However, the impact of TLTROs was not limited to the direct effects through the banks. TLTROs also eased aggregate credit conditions and provided overall stimulus to the economy. Figure 2 shows the impulse responses of the financial market variables to a credit easing shock stemming from surprise change in the TLTRO lending conditions affected, for instance, by the borrowing rate, loan amounts and maturity.

In general, our results suggest that TLTROs had their desired macroeconomic effects of easing overall credit conditions by lowering interest rates and suppressing risk premia. A surprise easing in the TLTRO parameters decreases bank bond yields more than other corporate bond yields, reflected in the declining bank bond spread. Hence, TLTROs allow banks to finance themselves at lower costs from the central bank as well as from the financial markets.

Importantly, the introduction of TLTROs generally depresses risk premia. Corporate bond yields (especially the yields of riskier BBB-rated bonds) decrease. Similarly, the sovereign bond spread (measured as the spread between Italian and German 10-year bond yields) decreases.2 The credit easing effects may also be observed as increasing stock prices and falling volatility.

The TLTRO-induced credit easing also leads to changes in the market expectations and in revisions regarding economic data. Dividend expectations gradually start to rise, consistent with increasing bank profits from favourable bank lending. With similar dynamics, the shock induces positive surprises in economic indicators. Credit easing policies also increase inflation expectations on impact, suggesting that the public expects the operations to have macroeconomic implications by creating price pressures.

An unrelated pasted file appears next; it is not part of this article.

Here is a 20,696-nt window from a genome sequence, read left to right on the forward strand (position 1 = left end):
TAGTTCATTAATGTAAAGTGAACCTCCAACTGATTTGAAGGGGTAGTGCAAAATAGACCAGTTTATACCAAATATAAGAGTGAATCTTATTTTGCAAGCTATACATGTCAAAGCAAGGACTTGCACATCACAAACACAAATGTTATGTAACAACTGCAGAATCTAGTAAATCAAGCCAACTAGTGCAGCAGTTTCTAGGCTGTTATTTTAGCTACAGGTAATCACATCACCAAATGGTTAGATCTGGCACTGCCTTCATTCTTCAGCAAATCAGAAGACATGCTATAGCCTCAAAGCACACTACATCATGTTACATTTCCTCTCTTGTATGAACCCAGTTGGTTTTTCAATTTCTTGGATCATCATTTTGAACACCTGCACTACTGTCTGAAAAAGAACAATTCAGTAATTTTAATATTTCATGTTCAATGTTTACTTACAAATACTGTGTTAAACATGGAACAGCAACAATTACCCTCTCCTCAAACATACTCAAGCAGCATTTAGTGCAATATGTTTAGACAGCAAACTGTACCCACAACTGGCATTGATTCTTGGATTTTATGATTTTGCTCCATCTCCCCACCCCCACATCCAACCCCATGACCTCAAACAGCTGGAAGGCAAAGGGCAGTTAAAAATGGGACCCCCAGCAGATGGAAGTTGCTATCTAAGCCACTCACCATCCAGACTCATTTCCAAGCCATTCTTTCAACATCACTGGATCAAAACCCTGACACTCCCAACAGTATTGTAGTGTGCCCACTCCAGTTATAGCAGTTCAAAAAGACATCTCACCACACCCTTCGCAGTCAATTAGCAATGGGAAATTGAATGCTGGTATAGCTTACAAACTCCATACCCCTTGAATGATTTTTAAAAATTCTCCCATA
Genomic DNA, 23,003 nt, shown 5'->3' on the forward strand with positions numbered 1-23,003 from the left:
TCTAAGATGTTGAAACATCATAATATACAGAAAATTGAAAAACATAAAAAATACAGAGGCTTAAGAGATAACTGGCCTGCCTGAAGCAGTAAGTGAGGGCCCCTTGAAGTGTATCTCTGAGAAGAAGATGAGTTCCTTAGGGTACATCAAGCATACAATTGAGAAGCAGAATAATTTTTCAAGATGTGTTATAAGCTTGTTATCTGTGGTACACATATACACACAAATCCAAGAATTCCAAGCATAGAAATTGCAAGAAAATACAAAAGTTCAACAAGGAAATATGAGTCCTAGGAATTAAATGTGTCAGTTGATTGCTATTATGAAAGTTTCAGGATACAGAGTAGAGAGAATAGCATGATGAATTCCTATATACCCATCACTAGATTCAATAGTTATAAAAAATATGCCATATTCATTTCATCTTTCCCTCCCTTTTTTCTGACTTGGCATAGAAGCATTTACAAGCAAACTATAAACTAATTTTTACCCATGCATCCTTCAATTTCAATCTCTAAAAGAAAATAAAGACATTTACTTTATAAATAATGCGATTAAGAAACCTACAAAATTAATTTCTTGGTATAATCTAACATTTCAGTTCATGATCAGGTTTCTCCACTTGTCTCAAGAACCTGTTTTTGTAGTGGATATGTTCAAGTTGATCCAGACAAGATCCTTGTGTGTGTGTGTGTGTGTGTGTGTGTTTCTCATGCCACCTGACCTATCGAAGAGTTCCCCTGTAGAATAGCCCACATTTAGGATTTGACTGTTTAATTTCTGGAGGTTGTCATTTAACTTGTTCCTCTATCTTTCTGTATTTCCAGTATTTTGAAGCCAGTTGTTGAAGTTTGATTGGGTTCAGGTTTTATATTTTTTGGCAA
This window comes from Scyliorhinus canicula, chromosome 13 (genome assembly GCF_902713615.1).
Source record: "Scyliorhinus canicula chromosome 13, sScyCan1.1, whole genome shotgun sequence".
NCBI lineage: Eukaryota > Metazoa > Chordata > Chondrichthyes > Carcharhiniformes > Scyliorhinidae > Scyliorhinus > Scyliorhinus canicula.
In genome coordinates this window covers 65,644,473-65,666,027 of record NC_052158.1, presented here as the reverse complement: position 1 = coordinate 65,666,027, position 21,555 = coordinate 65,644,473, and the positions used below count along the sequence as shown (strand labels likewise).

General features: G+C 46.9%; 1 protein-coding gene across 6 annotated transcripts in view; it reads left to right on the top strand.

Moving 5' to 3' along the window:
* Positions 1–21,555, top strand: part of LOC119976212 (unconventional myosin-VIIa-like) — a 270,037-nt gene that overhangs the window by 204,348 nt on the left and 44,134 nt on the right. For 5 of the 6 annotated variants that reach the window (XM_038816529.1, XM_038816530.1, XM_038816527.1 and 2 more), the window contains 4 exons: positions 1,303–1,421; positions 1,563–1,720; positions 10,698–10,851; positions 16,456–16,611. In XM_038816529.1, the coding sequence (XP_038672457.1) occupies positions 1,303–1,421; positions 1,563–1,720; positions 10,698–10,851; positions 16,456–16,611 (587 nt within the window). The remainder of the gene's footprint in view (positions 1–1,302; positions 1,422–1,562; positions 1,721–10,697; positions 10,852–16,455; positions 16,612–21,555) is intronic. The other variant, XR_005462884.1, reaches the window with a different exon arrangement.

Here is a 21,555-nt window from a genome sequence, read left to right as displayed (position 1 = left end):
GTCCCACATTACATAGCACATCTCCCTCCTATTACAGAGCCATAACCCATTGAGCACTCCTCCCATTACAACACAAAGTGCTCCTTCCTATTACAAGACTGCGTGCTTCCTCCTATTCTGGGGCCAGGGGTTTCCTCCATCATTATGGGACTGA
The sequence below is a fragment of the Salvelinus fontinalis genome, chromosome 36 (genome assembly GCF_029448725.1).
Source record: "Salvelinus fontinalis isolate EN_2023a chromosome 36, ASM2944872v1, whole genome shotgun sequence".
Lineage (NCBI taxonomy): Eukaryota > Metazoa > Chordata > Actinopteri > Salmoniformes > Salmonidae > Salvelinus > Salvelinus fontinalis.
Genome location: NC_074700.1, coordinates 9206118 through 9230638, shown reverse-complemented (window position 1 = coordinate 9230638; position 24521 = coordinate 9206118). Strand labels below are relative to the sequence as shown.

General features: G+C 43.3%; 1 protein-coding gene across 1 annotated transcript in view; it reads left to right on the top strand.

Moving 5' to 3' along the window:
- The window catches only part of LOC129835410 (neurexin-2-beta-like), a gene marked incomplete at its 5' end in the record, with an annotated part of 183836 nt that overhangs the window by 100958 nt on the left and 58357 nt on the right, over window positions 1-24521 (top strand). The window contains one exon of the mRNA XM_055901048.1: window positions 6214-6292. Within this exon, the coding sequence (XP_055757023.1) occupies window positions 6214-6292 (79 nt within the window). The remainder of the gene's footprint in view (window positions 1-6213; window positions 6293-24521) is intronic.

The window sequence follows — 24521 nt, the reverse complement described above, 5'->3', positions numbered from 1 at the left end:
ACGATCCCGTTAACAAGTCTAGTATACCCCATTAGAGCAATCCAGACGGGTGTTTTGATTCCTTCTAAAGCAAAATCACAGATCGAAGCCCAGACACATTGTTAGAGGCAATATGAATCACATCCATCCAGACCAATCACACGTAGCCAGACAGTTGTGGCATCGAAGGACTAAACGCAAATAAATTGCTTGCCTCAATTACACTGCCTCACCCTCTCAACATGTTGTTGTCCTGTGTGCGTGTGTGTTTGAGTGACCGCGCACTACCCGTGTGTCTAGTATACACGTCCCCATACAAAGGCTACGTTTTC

Figure 2: The effects of TLTROs on financial market variables.
Notes: Solid lines depict the ordinary least squares estimates. The light-shaded and dark-shaded regions border, respectively, the 90 and 68 percent pointwise confidence intervals of the estimates. See Laine and Nelimarkka (2023) for details.

We also document that the TLTROs had macroeconomic impact, potentially reinforced by the decline in the aggregate financing costs and risk premia. Figure 3 shows the impulse responses to a TLTRO-induced credit easing surprise, estimated using our novel identification strategy. In response to credit easing, GDP and prices start to increase. The increases occur simultaneously with a growing stock of bank loans to non-financial corporations.